Mayim Bialik Biography


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Birth Name: Mayim Bialik
Born: 12/12/1975
Birth Place: San Diego, California, USA


Born Dec. 12, 1975 in San Diego, CA, Mayim Hoya Bialik was raised by her first-generation Jewish American parents, John, a high school drama teacher, and Barbara, a nursery school director. She broke into TV with small roles on "Beauty and the Beast" (CBS, 1987-1990) and "The Facts of Life" (NBC, 1979-1988), before making her screen debut with a bit part in the Lance Henrikson horror film "Pumpkinhead" (1988). She dazzled critics and caught the attention of audience members with her magnetic turn as the young C.C. Bloom (Bette Midler) in the sentimental "Beaches" (1988). Sporting wild red hair and a wise-cracking sense of humor well beyond her years, Bialik stole the movie with her gawky but determined charisma, and earned a Young Artist Award and a flurry of attention. She went on to a number of recurring guest spots on popular shows like "Webster" (ABC/Syndicated, 1983-89), "MacGyver" (ABC, 1985-1992) and "Empty Next" (NBC, 1988-1995), before landing her breakthrough role.

Bialik actually was the lead in two competing series, "Molloy" (Fox, 1990) and "Blossom" (NBC, 1990-95), though the former failed to launch, leaving the latter to become a long-running, popular hit. The young actress starred as the precocious Blossom Russo, a young woman coming-of-age in an all-male household who held her own with her braininess, refreshing offbeat personality, and endearingly colorful, early 1990s wardrobe topped off with oversized flowery hats. Although Joey Lawrence as her dimwitted heartthrob brother and Jenna Van Oÿ as her speed-talking best friend had the showier comic roles, Bialik's brooding Blossom anchored the often serious-minded series, which took the growing pains of teenage girls seriously, much to the delight of certain comedians who made jokes about the abundance of "Very Special Episodes" of the series. Still, Bialiak's unconventional beauty and the character's devotion to social issues and overall intelligent sensitivity produced an excellent, strong role model for young women, and helped position the actress as a young woman of substance with loftier goals than fame.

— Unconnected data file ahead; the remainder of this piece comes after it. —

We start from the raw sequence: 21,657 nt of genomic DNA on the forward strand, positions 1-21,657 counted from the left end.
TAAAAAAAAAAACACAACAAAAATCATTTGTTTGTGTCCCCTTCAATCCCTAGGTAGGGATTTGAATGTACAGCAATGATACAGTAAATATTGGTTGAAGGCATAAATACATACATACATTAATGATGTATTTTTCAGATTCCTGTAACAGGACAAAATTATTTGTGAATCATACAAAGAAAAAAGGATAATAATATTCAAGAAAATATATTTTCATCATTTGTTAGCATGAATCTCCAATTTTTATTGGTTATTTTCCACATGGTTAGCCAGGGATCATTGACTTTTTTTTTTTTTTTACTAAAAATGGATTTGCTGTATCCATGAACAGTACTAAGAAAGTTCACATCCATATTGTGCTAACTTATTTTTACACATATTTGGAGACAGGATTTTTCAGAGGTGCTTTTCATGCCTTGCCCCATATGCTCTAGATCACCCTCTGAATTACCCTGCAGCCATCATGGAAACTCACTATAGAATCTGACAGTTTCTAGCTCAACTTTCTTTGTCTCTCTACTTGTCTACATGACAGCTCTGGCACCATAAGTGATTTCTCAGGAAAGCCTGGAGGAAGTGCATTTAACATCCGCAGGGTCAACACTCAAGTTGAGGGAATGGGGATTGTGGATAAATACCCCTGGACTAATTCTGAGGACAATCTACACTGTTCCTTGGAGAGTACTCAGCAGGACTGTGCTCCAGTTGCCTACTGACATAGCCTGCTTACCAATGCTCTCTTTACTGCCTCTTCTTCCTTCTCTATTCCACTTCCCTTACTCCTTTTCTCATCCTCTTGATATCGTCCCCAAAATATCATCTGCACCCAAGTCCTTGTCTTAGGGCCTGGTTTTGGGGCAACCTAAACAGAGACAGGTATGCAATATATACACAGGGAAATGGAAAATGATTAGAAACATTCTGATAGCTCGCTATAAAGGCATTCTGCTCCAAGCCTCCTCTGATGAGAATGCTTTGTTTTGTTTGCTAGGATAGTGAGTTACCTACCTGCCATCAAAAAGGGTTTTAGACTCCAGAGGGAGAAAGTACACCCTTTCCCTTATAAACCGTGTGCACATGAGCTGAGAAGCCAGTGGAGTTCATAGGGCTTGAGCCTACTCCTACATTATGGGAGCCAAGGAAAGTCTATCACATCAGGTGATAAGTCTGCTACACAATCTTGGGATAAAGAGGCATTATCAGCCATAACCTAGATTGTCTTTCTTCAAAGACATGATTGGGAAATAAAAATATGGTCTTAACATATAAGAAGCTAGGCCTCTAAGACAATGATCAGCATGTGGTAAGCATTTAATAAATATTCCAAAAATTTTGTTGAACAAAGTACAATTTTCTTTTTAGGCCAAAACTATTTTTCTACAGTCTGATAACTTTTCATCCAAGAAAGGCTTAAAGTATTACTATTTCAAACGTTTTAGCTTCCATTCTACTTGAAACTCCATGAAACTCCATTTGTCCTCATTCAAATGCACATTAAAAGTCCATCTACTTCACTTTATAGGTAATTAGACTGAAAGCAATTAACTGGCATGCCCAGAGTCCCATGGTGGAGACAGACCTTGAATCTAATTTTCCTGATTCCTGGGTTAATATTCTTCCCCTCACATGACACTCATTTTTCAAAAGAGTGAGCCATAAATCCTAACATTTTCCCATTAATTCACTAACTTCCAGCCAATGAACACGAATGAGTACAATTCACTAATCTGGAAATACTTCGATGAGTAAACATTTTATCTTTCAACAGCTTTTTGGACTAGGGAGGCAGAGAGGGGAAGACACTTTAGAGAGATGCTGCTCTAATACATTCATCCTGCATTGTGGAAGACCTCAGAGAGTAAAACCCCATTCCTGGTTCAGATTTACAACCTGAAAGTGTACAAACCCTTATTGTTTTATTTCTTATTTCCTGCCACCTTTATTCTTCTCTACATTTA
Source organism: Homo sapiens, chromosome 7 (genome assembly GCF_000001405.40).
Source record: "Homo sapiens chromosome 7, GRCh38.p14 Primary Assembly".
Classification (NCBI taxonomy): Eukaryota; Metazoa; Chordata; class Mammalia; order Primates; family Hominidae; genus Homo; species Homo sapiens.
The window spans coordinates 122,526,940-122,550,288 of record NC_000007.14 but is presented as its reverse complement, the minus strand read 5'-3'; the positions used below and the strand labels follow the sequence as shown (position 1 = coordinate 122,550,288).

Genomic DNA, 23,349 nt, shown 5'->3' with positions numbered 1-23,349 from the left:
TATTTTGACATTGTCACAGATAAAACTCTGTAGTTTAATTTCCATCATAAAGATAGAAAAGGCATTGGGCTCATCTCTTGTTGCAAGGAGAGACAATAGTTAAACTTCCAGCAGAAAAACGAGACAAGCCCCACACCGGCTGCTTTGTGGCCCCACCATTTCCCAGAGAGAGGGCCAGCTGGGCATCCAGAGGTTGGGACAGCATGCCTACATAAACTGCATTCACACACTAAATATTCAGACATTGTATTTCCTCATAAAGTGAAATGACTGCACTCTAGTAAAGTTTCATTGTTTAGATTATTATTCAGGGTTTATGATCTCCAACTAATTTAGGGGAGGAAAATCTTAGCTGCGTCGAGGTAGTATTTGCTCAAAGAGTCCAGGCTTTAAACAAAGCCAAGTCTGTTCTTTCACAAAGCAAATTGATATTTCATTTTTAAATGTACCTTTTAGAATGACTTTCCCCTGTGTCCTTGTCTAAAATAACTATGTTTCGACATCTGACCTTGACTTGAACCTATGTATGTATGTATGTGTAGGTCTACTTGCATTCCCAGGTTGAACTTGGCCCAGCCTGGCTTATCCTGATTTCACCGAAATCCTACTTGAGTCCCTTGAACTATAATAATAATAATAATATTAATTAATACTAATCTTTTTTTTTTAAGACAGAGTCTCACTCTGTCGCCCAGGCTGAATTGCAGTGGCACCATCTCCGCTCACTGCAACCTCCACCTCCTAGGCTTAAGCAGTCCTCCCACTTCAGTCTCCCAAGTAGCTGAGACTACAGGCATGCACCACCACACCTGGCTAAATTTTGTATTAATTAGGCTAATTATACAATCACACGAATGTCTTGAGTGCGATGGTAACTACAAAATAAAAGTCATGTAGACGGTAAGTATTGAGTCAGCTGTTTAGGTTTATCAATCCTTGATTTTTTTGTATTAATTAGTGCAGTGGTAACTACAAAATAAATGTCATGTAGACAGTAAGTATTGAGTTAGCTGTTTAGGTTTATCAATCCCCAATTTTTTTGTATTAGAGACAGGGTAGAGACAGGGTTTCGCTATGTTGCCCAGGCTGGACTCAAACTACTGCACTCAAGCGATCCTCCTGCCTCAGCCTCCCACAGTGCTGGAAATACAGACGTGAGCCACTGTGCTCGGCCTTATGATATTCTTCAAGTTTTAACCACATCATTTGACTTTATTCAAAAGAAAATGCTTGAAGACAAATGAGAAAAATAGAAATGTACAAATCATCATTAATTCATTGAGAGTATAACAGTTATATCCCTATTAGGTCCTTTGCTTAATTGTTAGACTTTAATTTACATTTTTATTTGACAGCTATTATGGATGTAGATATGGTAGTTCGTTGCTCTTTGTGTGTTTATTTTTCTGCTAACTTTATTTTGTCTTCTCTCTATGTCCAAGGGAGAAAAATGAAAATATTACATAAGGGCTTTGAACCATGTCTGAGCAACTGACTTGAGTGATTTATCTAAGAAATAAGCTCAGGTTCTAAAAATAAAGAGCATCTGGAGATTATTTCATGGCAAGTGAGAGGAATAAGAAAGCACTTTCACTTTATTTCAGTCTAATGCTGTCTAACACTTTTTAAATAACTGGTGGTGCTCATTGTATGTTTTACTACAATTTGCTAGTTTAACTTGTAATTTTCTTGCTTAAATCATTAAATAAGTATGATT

Bialik went on to star alongside Michael J. Fox in Woody Allen's adaptation of his play "Don't Drink the Water" (ABC, 1994), and after "Blossom" ended, made a string of small television appearances, including a recurring role on "The John Larroquette Show" (NBC, 1993-96). But her desire for higher education beckoned and she took a break from acting to attend college. Even though she was accepted to Harvard and Yale, Bialik chose to stay on the West Coast and to earn a B.S. in Neuroscience and Hebrew and Jewish Studies from the University of California, Los Angeles in 2000. She went on to earn a Ph.D. in neuroscience in 2007 from UCLA, specializing in Obsessive-Compulsive Disorder in adolescents with Prader-Willi syndrome. During that time, Bialik got married in 2003 to Michael Stone and gave birth to her first child in 2005 - the same year she marked her return to acting by playing a fictionalized version of herself who sparred with Kristie Alley in the pseudo-reality sitcom "Fat Actress" (Showtime, 2005). Bialik then notched guest spots on "Curb Your Enthusiasm" (HBO, 2000- ), "Bones" (Fox, 2005- ) and "'Til Death" (Fox, 2006-2010), and had a recurring role as school counselor Dr. Wilameena Bink on "The Secret Life of the American Teenager" (ABC Family, 2008- ).

Although the nostalgia boom of the 2000s had poked ample fun at the very-1990s "Blossom," Bialik had the last laugh by achieving the rare feat of a successful professional transition to grown-up actor. Tapped to guest star on "The Big Bang Theory" (CBS, 2007- ) as Dr. Amy Farrah Fowler, a neurobiologist who was in many ways a female version of Dr. Sheldon Cooper (Jim Parsons), Bialik proved so charming that she was added as a recurring character in the fourth season and quickly elevated to full-time cast member. The enormously popular series benefited from the addition, and Bialik won raves, a slew of new fans and even an Emmy nomination for her supporting turn as a socially awkward genius. Meanwhile, Bialik gave birth to a second son in 2008 and became a vocal advocate for veganism, natural family living and homeschooling as well as publicly embracing a rigorous study of her Jewish faith. She signed with Simon & Schuster to write a book on holistic parenting, which was due out in 2012.

By Jonathan Riggs




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